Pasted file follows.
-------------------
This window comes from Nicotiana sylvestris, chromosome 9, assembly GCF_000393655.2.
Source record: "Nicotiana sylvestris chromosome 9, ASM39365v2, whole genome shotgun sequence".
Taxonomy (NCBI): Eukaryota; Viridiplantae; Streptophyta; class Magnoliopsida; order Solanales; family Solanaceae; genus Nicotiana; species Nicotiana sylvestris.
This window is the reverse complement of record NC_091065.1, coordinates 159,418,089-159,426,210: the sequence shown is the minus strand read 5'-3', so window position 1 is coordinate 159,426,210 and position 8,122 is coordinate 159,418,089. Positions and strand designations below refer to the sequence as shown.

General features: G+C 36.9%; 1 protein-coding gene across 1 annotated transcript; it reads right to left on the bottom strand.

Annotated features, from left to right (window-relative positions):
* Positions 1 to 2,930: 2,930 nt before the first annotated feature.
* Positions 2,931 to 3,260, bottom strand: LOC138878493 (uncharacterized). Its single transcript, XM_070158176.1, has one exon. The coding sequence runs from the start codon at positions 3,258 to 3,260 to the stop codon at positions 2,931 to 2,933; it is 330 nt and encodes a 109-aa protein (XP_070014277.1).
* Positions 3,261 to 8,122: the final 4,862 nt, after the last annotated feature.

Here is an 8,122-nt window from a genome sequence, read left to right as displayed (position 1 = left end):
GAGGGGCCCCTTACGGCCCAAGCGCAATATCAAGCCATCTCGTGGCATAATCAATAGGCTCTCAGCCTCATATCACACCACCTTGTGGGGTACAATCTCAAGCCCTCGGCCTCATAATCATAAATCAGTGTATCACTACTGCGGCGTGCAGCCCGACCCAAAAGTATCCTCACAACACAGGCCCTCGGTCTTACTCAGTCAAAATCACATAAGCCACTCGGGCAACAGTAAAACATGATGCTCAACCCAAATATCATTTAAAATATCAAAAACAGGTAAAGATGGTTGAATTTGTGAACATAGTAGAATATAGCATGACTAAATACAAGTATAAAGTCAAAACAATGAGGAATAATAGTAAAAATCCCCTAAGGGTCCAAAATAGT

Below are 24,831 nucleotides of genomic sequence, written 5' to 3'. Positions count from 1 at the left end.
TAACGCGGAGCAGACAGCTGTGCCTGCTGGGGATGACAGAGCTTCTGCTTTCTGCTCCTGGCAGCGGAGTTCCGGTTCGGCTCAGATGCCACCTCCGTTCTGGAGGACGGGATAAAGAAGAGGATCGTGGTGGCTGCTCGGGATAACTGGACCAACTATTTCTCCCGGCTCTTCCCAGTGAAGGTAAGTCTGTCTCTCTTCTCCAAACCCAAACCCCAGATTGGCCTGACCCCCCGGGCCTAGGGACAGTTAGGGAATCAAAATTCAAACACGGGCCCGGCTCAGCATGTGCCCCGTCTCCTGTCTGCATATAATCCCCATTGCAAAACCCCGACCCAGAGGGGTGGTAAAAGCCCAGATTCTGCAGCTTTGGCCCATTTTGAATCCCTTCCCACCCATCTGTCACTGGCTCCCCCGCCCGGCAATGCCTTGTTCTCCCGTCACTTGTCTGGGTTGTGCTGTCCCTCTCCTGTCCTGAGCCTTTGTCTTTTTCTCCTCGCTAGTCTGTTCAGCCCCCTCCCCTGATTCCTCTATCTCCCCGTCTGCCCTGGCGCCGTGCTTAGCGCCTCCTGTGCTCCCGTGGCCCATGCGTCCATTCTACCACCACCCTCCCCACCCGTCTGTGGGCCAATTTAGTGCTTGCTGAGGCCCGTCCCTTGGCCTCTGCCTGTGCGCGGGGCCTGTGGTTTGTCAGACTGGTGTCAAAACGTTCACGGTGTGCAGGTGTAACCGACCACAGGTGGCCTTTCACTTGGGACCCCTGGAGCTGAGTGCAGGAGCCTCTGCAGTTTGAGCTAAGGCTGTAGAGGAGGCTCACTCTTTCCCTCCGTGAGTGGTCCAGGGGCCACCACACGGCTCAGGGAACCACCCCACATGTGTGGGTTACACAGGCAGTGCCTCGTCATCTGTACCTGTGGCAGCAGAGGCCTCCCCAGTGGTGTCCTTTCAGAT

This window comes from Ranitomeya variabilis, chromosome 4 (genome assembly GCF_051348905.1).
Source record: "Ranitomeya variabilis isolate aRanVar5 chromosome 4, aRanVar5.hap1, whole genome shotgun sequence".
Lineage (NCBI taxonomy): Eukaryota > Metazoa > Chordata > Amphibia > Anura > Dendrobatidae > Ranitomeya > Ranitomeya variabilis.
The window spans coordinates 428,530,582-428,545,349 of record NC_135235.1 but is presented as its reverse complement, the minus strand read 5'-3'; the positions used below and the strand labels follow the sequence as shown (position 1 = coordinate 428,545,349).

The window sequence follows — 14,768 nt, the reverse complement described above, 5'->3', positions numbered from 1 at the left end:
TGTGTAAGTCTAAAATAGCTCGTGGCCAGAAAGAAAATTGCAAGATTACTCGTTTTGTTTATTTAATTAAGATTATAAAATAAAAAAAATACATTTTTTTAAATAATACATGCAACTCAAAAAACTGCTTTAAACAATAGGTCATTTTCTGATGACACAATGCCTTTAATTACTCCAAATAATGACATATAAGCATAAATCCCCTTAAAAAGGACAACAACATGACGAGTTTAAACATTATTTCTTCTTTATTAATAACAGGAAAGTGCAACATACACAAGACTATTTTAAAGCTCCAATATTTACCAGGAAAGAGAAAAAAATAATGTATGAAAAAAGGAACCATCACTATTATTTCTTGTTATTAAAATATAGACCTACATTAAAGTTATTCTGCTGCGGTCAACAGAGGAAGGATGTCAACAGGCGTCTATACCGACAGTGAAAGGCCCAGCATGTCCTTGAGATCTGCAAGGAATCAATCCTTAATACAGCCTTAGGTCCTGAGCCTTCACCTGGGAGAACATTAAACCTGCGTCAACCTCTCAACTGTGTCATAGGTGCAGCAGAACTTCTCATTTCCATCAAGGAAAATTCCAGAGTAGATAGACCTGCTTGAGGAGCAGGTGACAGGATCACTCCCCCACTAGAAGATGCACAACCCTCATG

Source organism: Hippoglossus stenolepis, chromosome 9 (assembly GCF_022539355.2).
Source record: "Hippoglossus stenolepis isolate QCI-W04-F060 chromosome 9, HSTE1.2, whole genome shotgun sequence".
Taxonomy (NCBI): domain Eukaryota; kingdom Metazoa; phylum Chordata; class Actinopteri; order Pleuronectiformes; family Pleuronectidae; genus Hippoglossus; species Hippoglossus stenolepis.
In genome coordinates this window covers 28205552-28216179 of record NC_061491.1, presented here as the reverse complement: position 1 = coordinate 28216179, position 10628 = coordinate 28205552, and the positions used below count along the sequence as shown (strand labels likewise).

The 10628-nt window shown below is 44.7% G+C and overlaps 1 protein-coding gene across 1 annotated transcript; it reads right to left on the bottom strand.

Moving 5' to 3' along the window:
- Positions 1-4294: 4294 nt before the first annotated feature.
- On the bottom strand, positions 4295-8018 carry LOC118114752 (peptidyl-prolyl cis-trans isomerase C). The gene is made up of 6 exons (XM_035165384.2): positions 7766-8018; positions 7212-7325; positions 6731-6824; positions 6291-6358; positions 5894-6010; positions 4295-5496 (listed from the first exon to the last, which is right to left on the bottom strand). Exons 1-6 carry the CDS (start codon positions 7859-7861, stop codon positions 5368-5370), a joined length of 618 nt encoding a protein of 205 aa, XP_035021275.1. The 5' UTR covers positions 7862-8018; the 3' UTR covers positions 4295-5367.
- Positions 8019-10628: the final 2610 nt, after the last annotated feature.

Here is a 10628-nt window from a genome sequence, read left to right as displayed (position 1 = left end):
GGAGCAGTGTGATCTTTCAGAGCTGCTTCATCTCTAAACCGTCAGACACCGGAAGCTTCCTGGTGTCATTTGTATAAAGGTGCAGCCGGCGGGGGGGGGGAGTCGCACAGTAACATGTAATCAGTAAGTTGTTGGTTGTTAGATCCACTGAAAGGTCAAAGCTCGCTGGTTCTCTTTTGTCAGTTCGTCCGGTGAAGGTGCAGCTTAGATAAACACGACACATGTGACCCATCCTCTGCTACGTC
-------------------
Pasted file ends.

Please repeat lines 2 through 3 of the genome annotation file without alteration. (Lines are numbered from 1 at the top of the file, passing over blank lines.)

Source record: "Nicotiana sylvestris chromosome 9, ASM39365v2, whole genome shotgun sequence".
Taxonomy (NCBI): Eukaryota; Viridiplantae; Streptophyta; class Magnoliopsida; order Solanales; family Solanaceae; genus Nicotiana; species Nicotiana sylvestris.